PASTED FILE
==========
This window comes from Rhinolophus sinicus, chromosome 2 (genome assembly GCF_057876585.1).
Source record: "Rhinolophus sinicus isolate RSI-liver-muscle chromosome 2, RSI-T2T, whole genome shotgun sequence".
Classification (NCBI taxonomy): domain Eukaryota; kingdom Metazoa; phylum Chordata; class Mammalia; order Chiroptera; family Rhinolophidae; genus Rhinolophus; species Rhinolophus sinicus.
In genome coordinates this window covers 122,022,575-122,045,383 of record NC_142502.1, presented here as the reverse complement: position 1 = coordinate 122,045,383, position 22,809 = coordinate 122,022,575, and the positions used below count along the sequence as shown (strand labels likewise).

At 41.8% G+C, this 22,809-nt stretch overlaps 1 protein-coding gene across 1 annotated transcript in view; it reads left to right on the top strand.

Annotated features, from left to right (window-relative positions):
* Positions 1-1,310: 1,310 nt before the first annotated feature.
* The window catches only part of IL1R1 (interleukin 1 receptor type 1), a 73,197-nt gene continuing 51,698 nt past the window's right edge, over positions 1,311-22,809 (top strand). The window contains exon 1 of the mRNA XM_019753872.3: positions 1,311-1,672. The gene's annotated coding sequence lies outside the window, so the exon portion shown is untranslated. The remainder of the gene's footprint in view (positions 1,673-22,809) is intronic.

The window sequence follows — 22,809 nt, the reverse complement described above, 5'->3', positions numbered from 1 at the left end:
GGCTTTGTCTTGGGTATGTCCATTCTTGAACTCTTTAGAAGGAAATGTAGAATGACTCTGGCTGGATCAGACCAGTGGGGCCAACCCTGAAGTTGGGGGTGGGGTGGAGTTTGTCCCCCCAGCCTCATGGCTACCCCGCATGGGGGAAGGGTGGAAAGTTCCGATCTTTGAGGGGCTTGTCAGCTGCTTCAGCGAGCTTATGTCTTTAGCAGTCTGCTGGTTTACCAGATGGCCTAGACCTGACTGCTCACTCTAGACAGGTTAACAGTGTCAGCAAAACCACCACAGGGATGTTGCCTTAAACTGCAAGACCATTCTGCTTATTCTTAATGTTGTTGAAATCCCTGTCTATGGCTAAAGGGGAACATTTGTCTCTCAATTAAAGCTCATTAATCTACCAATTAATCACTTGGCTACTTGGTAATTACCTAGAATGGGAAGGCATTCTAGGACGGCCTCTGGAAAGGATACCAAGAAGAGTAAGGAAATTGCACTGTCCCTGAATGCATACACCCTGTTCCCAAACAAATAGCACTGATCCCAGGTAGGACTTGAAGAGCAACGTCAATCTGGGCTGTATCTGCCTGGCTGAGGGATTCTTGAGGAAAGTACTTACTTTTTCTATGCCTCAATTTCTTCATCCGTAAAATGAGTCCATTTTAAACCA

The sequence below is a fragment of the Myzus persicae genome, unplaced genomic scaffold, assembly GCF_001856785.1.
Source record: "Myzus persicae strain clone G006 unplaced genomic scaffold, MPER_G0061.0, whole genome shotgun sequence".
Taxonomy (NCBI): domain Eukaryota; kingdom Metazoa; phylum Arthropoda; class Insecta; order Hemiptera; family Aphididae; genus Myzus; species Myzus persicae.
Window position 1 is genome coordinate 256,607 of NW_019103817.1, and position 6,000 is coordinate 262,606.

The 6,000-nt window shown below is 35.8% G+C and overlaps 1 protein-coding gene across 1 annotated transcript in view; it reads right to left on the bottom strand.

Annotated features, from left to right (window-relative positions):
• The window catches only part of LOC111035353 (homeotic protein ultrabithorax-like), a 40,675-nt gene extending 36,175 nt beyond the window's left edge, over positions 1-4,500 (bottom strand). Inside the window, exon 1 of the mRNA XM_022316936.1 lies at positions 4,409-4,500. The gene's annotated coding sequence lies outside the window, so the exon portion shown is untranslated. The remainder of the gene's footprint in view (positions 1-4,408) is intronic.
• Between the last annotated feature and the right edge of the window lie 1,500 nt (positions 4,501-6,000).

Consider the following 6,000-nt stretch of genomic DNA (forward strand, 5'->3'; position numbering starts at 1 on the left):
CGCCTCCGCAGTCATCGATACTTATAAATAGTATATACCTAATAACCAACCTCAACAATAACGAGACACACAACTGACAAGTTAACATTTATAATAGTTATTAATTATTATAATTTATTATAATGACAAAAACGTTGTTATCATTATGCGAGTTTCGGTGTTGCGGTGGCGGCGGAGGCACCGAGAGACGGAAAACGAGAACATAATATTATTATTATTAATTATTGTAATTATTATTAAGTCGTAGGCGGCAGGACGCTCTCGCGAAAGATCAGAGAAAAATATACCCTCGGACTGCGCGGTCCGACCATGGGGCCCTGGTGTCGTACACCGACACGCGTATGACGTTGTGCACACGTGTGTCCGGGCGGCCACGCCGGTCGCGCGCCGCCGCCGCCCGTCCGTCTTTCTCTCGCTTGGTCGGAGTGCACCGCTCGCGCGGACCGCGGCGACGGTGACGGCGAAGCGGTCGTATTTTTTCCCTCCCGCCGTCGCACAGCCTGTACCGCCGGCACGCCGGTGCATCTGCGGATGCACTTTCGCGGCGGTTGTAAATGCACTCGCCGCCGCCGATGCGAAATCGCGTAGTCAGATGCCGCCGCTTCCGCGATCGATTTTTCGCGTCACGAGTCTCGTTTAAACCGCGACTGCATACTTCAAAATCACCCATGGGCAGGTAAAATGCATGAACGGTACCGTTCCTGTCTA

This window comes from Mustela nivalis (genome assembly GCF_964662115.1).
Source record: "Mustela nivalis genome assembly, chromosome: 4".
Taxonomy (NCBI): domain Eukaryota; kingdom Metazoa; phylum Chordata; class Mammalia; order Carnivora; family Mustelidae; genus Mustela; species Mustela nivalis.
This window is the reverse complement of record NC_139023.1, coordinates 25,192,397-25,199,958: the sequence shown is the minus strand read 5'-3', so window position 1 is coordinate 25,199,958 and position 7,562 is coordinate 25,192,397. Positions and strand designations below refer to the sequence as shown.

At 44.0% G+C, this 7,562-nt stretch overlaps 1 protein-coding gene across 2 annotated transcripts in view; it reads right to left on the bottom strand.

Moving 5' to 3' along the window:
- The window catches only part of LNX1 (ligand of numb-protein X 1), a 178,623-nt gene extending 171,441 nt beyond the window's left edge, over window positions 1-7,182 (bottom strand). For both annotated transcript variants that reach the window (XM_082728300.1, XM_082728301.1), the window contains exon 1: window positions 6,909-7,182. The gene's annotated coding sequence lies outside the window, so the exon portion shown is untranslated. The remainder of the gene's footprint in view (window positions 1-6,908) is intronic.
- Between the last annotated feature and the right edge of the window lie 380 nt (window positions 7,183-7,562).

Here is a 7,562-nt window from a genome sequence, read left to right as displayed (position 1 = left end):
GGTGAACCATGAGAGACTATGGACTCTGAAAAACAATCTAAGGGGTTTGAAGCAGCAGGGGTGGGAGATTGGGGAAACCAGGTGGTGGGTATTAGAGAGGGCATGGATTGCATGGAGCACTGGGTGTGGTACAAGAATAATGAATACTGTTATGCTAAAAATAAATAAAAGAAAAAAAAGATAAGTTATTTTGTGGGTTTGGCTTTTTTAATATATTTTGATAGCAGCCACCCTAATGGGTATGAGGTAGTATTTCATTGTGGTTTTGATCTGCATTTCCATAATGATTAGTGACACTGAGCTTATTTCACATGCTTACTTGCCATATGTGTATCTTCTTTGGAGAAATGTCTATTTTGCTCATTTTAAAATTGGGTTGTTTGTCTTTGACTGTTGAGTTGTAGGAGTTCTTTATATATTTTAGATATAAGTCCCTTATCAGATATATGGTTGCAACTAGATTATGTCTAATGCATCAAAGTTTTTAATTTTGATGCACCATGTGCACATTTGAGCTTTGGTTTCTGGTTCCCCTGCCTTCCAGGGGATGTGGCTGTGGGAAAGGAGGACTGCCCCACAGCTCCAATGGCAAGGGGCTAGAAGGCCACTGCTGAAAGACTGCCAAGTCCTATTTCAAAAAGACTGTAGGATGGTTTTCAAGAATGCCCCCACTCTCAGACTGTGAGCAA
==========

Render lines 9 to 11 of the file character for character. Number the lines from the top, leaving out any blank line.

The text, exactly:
The window sequence follows — 22,809 nt, the reverse complement described above, 5'->3', positions numbered from 1 at the left end:
GGCTTTGTCTTGGGTATGTCCATTCTTGAACTCTTTAGAAGGAAATGTAGAATGACTCTGGCTGGATCAGACCAGTGGGGCCAACCCTGAAGTTGGGGGTGGGGTGGAGTTTGTCCCCCCAGCCTCATGGCTACCCCGCATGGGGGAAGGGTGGAAAGTTCCGATCTTTGAGGGGCTTGTCAGCTGCTTCAGCGAGCTTATGTCTTTAGCAGTCTGCTGGTTTACCAGATGGCCTAGACCTGACTGCTCACTCTAGACAGGTTAACAGTGTCAGCAAAACCACCACAGGGATGTTGCCTTAAACTGCAAGACCATTCTGCTTATTCTTAATGTTGTTGAAATCCCTGTCTATGGCTAAAGGGGAACATTTGTCTCTCAATTAAAGCTCATTAATCTACCAATTAATCACTTGGCTACTTGGTAATTACCTAGAATGGGAAGGCATTCTAGGACGGCCTCTGGAAAGGATACCAAGAAGAGTAAGGAAATTGCACTGTCCCTGAATGCATACACCCTGTTCCCAAACAAATAGCACTGATCCCAGGTAGGACTTGAAGAGCAACGTCAATCTGGGCTGTATCTGCCTGGCTGAGGGATTCTTGAGGAAAGTACTTACTTTTTCTATGCCTCAATTTCTTCATCCGTAAAATGAGTCCATTTTAAACCA

The sequence below is a fragment of the Myzus persicae genome, unplaced genomic scaffold, assembly GCF_001856785.1.